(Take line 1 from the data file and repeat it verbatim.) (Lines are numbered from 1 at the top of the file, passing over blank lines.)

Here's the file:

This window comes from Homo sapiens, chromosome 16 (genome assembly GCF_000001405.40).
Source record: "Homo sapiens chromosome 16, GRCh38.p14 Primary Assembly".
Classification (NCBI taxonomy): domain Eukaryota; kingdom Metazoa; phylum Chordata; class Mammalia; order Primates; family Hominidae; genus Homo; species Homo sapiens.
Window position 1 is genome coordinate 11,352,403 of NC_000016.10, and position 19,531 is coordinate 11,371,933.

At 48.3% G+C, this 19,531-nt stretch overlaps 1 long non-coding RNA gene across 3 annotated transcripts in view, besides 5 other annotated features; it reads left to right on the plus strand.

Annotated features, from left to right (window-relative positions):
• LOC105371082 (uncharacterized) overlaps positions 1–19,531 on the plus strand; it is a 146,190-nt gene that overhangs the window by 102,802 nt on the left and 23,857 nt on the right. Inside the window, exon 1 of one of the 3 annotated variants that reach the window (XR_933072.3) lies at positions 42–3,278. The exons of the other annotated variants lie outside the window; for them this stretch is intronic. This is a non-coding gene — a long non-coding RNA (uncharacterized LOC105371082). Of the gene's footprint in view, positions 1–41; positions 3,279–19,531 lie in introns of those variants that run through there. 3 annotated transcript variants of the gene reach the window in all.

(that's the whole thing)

This window comes from Homo sapiens, chromosome 16 (genome assembly GCF_000001405.40).